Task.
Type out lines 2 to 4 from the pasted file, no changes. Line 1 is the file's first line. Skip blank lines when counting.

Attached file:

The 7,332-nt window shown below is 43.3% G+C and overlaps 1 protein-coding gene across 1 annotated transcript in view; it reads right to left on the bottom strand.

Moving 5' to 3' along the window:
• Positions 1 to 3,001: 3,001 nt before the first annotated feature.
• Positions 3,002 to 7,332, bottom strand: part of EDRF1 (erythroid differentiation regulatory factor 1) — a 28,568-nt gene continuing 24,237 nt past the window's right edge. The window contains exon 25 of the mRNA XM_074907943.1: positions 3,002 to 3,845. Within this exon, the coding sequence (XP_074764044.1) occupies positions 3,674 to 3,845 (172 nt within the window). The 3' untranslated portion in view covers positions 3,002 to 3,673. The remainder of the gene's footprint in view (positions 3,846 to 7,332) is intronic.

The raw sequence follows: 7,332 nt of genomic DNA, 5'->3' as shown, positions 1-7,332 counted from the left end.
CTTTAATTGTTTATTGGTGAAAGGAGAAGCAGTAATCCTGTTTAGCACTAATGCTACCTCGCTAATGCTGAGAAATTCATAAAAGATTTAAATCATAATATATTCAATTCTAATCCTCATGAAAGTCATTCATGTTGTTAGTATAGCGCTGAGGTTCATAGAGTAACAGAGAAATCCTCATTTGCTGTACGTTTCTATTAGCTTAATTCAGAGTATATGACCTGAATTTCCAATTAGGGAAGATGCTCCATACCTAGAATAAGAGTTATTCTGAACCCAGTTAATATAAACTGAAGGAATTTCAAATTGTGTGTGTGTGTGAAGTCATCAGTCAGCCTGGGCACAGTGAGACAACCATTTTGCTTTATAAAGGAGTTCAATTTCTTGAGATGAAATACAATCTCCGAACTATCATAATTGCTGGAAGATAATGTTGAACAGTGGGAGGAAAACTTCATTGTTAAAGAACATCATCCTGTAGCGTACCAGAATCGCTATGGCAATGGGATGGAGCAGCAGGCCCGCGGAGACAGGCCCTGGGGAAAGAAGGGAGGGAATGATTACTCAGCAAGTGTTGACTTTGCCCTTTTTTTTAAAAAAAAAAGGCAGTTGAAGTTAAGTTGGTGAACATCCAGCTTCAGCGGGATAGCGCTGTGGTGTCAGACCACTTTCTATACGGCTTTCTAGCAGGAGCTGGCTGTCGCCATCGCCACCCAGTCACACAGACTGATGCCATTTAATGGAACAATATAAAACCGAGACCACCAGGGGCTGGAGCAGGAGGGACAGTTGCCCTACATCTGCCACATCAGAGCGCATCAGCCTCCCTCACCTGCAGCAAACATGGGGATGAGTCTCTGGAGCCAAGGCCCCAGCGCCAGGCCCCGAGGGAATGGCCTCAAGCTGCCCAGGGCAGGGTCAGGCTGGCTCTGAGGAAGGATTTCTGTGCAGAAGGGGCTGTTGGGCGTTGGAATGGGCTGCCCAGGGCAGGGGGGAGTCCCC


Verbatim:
Moving 5' to 3' along the window:
• Positions 1 to 3,001: 3,001 nt before the first annotated feature.
• Positions 3,002 to 7,332, bottom strand: part of EDRF1 (erythroid differentiation regulatory factor 1) — a 28,568-nt gene continuing 24,237 nt past the window's right edge. The window contains exon 25 of the mRNA XM_074907943.1: positions 3,002 to 3,845. Within this exon, the coding sequence (XP_074764044.1) occupies positions 3,674 to 3,845 (172 nt within the window). The 3' untranslated portion in view covers positions 3,002 to 3,673. The remainder of the gene's footprint in view (positions 3,846 to 7,332) is intronic.